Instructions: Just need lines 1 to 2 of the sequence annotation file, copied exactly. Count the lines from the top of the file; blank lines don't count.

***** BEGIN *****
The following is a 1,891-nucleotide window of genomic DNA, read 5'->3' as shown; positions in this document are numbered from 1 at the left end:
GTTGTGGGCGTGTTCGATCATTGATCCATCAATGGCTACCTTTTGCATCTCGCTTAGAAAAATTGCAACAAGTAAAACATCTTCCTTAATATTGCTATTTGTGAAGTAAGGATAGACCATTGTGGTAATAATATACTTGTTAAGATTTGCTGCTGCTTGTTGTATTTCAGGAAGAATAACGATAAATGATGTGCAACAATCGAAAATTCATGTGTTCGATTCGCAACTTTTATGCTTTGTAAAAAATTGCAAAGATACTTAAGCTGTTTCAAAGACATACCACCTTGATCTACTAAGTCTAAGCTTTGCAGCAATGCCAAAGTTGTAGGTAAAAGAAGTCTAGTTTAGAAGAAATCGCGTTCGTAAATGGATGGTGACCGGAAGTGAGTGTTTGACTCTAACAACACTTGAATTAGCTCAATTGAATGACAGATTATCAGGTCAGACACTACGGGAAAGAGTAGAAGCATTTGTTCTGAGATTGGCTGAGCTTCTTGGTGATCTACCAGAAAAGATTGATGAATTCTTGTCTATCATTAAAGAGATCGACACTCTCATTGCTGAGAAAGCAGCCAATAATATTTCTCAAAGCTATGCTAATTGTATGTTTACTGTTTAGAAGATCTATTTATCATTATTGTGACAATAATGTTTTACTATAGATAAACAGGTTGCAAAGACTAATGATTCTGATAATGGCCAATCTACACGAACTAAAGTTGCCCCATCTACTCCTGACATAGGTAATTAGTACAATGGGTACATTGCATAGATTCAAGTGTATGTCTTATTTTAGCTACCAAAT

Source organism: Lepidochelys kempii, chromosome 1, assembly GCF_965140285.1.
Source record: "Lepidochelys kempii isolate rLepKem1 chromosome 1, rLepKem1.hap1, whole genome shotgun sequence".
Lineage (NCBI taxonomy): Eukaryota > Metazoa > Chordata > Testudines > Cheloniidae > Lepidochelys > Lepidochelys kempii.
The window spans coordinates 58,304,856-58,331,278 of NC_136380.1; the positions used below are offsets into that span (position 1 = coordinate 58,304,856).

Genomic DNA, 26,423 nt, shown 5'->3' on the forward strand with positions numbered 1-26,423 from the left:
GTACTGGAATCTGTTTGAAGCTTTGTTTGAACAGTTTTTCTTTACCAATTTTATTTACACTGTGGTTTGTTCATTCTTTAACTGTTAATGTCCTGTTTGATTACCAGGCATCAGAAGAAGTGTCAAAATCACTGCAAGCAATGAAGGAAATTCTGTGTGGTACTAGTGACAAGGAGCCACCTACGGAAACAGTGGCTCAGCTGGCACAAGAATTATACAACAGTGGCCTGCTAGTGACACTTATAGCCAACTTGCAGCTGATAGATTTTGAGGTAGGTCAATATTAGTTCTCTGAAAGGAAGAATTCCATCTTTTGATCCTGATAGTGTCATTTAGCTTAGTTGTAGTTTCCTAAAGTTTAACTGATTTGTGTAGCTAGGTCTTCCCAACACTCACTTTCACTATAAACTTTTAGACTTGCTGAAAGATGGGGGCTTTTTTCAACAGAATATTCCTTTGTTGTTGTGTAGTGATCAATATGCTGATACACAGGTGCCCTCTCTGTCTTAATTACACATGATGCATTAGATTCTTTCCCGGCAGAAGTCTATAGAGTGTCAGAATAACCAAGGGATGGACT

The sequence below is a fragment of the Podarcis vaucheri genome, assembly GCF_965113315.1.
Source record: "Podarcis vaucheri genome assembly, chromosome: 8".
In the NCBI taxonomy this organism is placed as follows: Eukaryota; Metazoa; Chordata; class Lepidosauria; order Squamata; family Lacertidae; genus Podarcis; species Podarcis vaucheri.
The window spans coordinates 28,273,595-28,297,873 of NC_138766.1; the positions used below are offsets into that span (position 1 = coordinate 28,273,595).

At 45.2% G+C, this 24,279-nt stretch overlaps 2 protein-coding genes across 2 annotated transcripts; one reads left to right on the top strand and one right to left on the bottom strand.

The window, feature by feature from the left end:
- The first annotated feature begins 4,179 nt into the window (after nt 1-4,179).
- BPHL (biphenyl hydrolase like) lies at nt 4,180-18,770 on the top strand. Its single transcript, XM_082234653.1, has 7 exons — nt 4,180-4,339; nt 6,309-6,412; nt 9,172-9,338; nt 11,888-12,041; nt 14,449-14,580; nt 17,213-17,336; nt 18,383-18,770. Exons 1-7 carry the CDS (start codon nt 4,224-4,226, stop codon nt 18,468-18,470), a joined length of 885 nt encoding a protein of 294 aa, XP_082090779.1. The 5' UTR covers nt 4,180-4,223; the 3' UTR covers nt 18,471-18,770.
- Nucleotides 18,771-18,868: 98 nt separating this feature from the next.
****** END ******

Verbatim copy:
The following is a 1,891-nucleotide window of genomic DNA, read 5'->3' as shown; positions in this document are numbered from 1 at the left end:
GTTGTGGGCGTGTTCGATCATTGATCCATCAATGGCTACCTTTTGCATCTCGCTTAGAAAAATTGCAACAAGTAAAACATCTTCCTTAATATTGCTATTTGTGAAGTAAGGATAGACCATTGTGGTAATAATATACTTGTTAAGATTTGCTGCTGCTTGTTGTATTTCAGGAAGAATAACGATAAATGATGTGCAACAATCGAAAATTCATGTGTTCGATTCGCAACTTTTATGCTTTGTAAAAAATTGCAAAGATACTTAAGCTGTTTCAAAGACATACCACCTTGATCTACTAAGTCTAAGCTTTGCAGCAATGCCAAAGTTGTAGGTAAAAGAAGTCTAGTTTAGAAGAAATCGCGTTCGTAAATGGATGGTGACCGGAAGTGAGTGTTTGACTCTAACAACACTTGAATTAGCTCAATTGAATGACAGATTATCAGGTCAGACACTACGGGAAAGAGTAGAAGCATTTGTTCTGAGATTGGCTGAGCTTCTTGGTGATCTACCAGAAAAGATTGATGAATTCTTGTCTATCATTAAAGAGATCGACACTCTCATTGCTGAGAAAGCAGCCAATAATATTTCTCAAAGCTATGCTAATTGTATGTTTACTGTTTAGAAGATCTATTTATCATTATTGTGACAATAATGTTTTACTATAGATAAACAGGTTGCAAAGACTAATGATTCTGATAATGGCCAATCTACACGAACTAAAGTTGCCCCATCTACTCCTGACATAGGTAATTAGTACAATGGGTACATTGCATAGATTCAAGTGTATGTCTTATTTTAGCTACCAAAT